When asked what makes a good story, Catherine also cites ‘Man and Beast’ as a favourite. “This may sound obvious but I think a lot of people still don’t know this-to tell a great story there needs to be change in the storyteller over the course of the story. That’s what we look for. Alan is a perfect example of the extremes. The reason that story works is that it’s not just that this stuttering child goes on to be the voice of the animals, it’s that he has to speak before parliament and if he stutters, all will be lost. So his ultimate test comes to literally be their voice, and that’s part of why it’s such a perfect story. I mean it’s so crazy that it’s true. It’s almost unbelievable.”
An evening at The Moth may include tales from professional raconteurs, such as Richard Price, Neil Gaiman, Sam Shepard, Margaret Cho or Susan Duncan, alongside people who have never spoken publicly before. Despite ever-growing popularity, Catherine is emphatic about the necessity of keeping live audiences intimate- a seating capacity of 250 is the standard.
“We don’t want to be big for the sake of being big. You can have people tell stories on a small stage that could not get up at Cooper Union, first-time people, and these are people whose voices are very important. It’s important to have a platform where you can have a Nigerian immigrant who struggles with English get up on stage and have the courage to tell their story.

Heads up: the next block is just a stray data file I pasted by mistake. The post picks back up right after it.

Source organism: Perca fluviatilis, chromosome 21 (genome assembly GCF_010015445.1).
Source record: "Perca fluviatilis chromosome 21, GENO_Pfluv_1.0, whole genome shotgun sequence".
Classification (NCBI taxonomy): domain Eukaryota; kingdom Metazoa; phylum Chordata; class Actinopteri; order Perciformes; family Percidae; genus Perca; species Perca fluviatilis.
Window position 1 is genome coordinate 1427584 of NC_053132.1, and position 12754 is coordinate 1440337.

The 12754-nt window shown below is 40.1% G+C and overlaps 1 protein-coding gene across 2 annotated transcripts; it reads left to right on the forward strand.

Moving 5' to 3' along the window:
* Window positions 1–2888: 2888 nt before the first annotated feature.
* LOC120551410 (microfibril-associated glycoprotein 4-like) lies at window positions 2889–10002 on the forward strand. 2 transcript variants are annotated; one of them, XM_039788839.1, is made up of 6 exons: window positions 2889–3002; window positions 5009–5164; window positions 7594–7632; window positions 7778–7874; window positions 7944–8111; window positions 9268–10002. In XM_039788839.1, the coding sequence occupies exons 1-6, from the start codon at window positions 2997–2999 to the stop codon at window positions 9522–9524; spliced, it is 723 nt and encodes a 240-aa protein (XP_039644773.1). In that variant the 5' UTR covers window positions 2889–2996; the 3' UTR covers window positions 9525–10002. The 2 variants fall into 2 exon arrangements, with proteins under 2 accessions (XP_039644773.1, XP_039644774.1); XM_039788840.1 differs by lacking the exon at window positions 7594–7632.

“One of the great things about the podcasts and the radio is if we can just get that recording, then millions of people can hear their stories. There could be 150 people in the room-there could be ten people in the room-but if they tell it beautifully and connect with the crowd, if you could just create a space for somebody to go out and have the courage to be vulnerable and tell their story, then that recording can live on. That’s probably been the biggest change to The Moth in fifteen years-through the audio now, the stories get out there much more.”
Personal stories are how we gain access to larger issues; they provide the foundations for what may otherwise be too unwieldy to comprehend or internalise. War, economic collapse, man-made or environmental disaster-in Rabinowitz’s case, the importance of conservation for a rapidly declining species-without personal stories to provide us with a scaffolding, these are simply words, intellectual sheet lightning; ideas we can understand in a broad sense, but not engage with on an emotional level.
“That may be the greatest thing The Moth does,” says Catherine. “The final legacy of The Moth may be to say, let’s create spaces in our society to listen. Where we really come together is finding the commonality and not just the differences… storytelling does that in a very simple way, especially if somebody is telling a story that’s not meant to be political, that’s just meant to be their experience. People can connect with that and sometimes see the other side of things. Even if they don’t change their mind, they might see the other side.”
You can find a vast selection of The Moth’s beautiful stories at themoth.org, where you can also subscribe to their weekly podcast, the greatest thing ever to happen to commutes. If you ever see your editor crying on a tram, The Moth is likely to blame.
Picture: Sarah Stacke